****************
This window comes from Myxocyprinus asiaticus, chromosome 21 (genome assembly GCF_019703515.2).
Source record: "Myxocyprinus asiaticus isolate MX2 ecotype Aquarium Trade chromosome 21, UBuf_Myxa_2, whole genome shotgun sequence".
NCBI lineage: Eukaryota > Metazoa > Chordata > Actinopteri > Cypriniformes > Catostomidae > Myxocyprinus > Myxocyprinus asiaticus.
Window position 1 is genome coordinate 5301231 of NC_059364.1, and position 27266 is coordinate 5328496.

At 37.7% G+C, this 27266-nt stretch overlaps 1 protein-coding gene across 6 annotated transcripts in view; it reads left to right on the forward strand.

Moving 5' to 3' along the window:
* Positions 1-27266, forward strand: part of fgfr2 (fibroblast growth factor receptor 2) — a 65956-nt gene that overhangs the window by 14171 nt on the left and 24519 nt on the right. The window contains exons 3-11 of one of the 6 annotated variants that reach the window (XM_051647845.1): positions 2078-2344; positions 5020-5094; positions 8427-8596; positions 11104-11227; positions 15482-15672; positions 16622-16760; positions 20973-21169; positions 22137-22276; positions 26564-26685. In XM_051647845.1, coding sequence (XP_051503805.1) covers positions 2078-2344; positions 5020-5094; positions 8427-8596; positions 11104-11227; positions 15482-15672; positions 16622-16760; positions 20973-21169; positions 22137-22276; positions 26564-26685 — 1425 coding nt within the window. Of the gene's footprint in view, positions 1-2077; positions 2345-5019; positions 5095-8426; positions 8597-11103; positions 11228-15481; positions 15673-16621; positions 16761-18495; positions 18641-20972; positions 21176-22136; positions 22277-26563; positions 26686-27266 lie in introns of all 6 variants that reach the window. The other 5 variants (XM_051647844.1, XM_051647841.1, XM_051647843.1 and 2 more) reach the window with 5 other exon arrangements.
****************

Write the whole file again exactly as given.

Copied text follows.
This window comes from Myxocyprinus asiaticus, chromosome 21 (genome assembly GCF_019703515.2).
Source record: "Myxocyprinus asiaticus isolate MX2 ecotype Aquarium Trade chromosome 21, UBuf_Myxa_2, whole genome shotgun sequence".
NCBI lineage: Eukaryota > Metazoa > Chordata > Actinopteri > Cypriniformes > Catostomidae > Myxocyprinus > Myxocyprinus asiaticus.
Window position 1 is genome coordinate 5301231 of NC_059364.1, and position 27266 is coordinate 5328496.

At 37.7% G+C, this 27266-nt stretch overlaps 1 protein-coding gene across 6 annotated transcripts in view; it reads left to right on the forward strand.

Moving 5' to 3' along the window:
* Positions 1-27266, forward strand: part of fgfr2 (fibroblast growth factor receptor 2) — a 65956-nt gene that overhangs the window by 14171 nt on the left and 24519 nt on the right. The window contains exons 3-11 of one of the 6 annotated variants that reach the window (XM_051647845.1): positions 2078-2344; positions 5020-5094; positions 8427-8596; positions 11104-11227; positions 15482-15672; positions 16622-16760; positions 20973-21169; positions 22137-22276; positions 26564-26685. In XM_051647845.1, coding sequence (XP_051503805.1) covers positions 2078-2344; positions 5020-5094; positions 8427-8596; positions 11104-11227; positions 15482-15672; positions 16622-16760; positions 20973-21169; positions 22137-22276; positions 26564-26685 — 1425 coding nt within the window. Of the gene's footprint in view, positions 1-2077; positions 2345-5019; positions 5095-8426; positions 8597-11103; positions 11228-15481; positions 15673-16621; positions 16761-18495; positions 18641-20972; positions 21176-22136; positions 22277-26563; positions 26686-27266 lie in introns of all 6 variants that reach the window. The other 5 variants (XM_051647844.1, XM_051647841.1, XM_051647843.1 and 2 more) reach the window with 5 other exon arrangements.